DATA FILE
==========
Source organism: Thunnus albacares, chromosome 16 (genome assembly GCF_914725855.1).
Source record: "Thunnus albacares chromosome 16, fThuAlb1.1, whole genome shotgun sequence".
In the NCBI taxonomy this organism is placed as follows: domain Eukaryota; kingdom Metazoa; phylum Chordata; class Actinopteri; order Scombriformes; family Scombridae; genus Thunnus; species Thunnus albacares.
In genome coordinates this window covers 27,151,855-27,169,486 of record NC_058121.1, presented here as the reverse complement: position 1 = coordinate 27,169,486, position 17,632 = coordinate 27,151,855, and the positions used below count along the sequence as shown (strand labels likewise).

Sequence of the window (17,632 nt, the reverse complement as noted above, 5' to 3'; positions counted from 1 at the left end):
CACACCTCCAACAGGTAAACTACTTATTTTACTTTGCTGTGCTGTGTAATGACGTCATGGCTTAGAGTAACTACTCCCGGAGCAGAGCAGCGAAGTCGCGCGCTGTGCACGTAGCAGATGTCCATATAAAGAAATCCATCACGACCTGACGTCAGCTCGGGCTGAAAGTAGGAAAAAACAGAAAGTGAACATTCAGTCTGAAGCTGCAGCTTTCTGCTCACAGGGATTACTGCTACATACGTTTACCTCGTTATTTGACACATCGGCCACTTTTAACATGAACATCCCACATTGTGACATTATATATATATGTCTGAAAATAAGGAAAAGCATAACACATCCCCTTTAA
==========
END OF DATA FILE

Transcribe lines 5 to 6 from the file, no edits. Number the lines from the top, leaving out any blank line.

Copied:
Sequence of the window (17,632 nt, the reverse complement as noted above, 5' to 3'; positions counted from 1 at the left end):
CACACCTCCAACAGGTAAACTACTTATTTTACTTTGCTGTGCTGTGTAATGACGTCATGGCTTAGAGTAACTACTCCCGGAGCAGAGCAGCGAAGTCGCGCGCTGTGCACGTAGCAGATGTCCATATAAAGAAATCCATCACGACCTGACGTCAGCTCGGGCTGAAAGTAGGAAAAAACAGAAAGTGAACATTCAGTCTGAAGCTGCAGCTTTCTGCTCACAGGGATTACTGCTACATACGTTTACCTCGTTATTTGACACATCGGCCACTTTTAACATGAACATCCCACATTGTGACATTATATATATATGTCTGAAAATAAGGAAAAGCATAACACATCCCCTTTAA